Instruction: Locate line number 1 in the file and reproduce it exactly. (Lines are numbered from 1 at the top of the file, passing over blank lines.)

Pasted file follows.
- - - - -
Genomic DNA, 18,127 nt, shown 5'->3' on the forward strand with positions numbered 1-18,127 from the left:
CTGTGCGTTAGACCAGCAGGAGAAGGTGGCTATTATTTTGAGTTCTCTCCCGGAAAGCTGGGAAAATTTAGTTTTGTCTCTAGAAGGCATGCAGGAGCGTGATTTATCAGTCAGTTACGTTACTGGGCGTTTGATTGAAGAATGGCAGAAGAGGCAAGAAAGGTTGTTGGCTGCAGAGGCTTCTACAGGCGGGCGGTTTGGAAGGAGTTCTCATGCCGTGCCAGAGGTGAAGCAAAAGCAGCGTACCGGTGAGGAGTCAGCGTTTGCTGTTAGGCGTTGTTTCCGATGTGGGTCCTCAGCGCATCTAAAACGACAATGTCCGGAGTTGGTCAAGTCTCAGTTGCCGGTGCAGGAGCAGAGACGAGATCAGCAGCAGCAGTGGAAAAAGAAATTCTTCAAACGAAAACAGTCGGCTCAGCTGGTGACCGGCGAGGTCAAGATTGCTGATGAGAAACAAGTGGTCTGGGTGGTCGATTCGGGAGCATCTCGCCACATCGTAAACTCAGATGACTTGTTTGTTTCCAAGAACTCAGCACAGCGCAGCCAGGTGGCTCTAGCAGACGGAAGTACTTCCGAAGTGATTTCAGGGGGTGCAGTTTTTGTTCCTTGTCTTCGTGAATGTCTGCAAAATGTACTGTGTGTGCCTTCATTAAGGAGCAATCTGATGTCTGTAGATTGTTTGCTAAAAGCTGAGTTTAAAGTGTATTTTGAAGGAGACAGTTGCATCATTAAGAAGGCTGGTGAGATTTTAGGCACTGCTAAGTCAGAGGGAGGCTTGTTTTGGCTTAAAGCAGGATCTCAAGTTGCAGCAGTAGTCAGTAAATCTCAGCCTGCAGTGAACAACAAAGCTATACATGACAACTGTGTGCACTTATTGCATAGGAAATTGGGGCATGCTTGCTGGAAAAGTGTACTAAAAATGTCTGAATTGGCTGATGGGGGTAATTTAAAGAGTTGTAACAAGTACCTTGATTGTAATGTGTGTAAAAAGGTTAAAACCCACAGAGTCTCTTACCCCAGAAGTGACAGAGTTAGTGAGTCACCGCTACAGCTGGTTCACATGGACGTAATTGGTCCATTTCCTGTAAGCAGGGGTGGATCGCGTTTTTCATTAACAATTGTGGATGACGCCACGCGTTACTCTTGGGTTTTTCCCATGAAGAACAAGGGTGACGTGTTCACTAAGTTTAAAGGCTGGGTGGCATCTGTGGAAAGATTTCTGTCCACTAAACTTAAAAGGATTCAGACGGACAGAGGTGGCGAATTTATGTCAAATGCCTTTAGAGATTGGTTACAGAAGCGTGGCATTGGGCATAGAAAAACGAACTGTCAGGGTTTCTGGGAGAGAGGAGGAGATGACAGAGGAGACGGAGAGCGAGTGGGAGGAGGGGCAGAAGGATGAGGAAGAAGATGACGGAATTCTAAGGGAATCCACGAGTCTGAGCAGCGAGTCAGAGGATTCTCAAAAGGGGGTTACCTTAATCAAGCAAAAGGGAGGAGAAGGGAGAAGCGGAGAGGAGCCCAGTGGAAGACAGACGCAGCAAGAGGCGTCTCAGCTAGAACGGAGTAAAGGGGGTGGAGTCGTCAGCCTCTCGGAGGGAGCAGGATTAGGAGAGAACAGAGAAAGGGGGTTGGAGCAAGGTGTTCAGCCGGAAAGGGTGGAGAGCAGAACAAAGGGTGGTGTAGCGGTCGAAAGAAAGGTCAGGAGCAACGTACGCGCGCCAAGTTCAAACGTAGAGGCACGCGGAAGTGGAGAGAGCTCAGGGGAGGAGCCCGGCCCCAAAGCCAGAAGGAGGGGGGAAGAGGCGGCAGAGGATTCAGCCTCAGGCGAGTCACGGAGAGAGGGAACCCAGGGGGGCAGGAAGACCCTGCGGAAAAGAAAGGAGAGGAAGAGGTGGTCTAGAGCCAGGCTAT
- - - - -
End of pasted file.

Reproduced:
Genomic DNA, 18,127 nt, shown 5'->3' on the forward strand with positions numbered 1-18,127 from the left: